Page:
Oncology nurses are a vital source of education and support for patients undergoing radiation therapy, enabling patients to complete therapy and minimize side effects, Richard L.S. Jennelle, MD, of the Keck School of Medicine at the University of Southern California in Los Angeles, said during a session on Thursday, April 11, 2019, at the ONS 44th Annual Congress in Anaheim, CA.

A Team Approach

Radiation therapy is an inherently interprofessional practice that requires timely communication among all members of the care team, Jennelle said. Invoking the maxim “good, fast, cheap—you can only pick two,” He said that quality assurance is essential to ensuring the safety and effectiveness of modern radiation therapy. Although rarely visible to anyone outside the radiation oncology department, quality assurance overlays every stage of radiation therapy from the initial consultation through the planning and administration of treatment as well as follow-up and survivorship care.

Because radiation oncology is usually a tertiary referral specialty, patient evaluations and diagnoses are usually mostly complete before the initial radiation oncology consultation occurs. Issues considered in that consultation will include the goal of treatment (i.e., cure or palliation), treatment targets, optimal treatment modality, how to coordinate and integrate multimodality care, and patient education concerning what to expect and how to provide self care.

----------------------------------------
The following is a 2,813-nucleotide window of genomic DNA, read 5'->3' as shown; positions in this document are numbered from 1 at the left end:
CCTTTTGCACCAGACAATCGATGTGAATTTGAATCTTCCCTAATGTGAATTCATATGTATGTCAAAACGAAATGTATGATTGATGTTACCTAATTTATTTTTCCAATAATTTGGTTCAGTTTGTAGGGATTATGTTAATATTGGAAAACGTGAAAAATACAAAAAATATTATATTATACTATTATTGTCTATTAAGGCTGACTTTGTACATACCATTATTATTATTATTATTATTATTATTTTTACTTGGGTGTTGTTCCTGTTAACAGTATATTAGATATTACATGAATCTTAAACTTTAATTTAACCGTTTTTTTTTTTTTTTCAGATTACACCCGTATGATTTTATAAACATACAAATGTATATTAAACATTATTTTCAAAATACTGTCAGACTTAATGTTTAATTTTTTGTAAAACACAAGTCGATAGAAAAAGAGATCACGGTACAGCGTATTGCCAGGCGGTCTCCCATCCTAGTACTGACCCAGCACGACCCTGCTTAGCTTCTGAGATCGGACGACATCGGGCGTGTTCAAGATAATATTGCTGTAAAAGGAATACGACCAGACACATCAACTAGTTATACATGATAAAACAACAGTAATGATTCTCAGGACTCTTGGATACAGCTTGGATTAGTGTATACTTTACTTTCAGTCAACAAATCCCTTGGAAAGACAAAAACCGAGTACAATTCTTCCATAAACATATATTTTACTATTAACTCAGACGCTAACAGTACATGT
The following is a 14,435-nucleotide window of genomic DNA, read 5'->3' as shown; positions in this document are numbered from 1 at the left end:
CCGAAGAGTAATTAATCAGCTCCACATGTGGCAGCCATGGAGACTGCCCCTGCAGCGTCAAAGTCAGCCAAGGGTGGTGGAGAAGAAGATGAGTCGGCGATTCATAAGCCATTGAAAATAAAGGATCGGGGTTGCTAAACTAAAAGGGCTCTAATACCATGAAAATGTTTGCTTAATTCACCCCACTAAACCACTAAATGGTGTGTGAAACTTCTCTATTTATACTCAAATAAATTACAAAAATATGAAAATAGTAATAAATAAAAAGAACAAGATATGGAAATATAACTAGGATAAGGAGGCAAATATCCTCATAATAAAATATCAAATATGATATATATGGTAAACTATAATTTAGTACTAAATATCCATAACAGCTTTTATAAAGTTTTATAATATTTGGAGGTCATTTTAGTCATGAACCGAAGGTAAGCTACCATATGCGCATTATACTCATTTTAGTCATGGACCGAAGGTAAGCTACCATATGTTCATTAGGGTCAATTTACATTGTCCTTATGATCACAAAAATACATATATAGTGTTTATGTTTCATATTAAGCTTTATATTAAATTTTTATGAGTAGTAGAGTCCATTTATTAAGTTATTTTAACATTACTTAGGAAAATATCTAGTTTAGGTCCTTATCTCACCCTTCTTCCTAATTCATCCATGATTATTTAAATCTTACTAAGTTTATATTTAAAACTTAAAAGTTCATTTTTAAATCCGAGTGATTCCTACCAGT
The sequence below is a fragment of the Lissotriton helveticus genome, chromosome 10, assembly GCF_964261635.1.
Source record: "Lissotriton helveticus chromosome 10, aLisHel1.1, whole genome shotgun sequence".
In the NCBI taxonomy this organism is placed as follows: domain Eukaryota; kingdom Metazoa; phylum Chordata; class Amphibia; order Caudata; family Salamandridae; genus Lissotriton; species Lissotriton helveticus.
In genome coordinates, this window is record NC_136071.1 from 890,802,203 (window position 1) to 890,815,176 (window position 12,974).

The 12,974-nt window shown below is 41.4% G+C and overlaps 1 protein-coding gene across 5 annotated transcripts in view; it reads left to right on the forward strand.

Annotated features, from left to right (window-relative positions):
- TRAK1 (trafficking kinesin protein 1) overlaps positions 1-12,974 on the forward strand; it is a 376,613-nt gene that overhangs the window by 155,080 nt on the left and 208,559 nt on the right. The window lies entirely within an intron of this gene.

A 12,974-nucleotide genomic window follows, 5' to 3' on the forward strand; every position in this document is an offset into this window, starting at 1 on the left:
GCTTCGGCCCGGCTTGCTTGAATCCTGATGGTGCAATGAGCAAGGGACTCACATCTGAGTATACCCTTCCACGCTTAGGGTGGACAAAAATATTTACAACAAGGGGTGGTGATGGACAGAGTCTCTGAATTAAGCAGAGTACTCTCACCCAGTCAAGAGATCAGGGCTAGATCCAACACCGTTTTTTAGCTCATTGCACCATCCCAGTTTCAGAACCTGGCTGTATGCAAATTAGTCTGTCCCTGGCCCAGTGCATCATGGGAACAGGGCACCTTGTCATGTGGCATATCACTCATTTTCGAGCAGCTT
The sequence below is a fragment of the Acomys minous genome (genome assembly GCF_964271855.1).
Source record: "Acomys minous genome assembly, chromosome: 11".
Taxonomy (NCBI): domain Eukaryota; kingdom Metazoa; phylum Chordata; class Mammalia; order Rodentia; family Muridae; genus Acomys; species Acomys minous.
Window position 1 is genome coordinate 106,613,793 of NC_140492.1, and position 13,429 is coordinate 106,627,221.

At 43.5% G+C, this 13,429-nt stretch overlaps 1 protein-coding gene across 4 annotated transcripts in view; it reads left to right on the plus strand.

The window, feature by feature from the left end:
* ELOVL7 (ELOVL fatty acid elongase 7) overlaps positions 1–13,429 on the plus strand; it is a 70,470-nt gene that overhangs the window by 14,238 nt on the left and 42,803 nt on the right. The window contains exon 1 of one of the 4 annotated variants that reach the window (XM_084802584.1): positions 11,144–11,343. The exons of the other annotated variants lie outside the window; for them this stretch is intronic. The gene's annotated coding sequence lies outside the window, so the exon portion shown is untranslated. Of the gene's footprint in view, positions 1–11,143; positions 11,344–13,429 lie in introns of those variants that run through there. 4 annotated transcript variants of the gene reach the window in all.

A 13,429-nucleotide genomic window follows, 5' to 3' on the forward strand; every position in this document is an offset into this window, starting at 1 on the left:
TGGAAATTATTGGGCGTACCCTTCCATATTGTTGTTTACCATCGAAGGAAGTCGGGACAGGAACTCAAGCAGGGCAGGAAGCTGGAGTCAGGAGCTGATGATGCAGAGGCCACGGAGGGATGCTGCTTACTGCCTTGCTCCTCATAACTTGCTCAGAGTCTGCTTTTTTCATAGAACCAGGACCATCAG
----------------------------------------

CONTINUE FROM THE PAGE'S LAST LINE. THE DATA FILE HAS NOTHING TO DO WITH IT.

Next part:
Thinking ahead is essential to success in radiation oncology, Jennelle said. Using the analogy of an airplane pilot, he said, “You don’t fly the plane where it is—you fly it where it will be in 10 minutes.” Treatments are carefully planned to identify and outline both the targets and the normal tissues that need to be protected. Much of this work is performed behind the scenes by radiation therapy physicists and certified medical dosimetrists, vital members of the radiation oncology team whom nurses and patients never see.

A Primer on Radiation Therapy

Fundamentally, radiation is a kind of light, most of which simply passes through the body, while a little stays behind. It’s used in cancer treatment because it does more damage to tumors than to normal tissue.

Conventional three-dimensional radiation therapy uses computed tomography-based treatment planning to deliver an external beam. Intensity-modulated radiation therapy involves thin beams of varying-intensity radiation that are aimed at a tumor from multiple angles, which reduces damage to nearby healthy tissues.

Stereotactic radiotherapies use highly focused radiation beams to ablate anything in the target area. This radiation therapy modality may be thought of as a substitute for surgery. A frame is often employed to ensure rigid immobilization.

With brachytherapy, sealed radioactive sources are placed in the treatment area. It may be low dose, in which the sources emit a small amount of radiation continuously over a period of days, or high dose, in which more highly radioactive sources are placed inside or near a tumor and then removed at the end of each treatment session.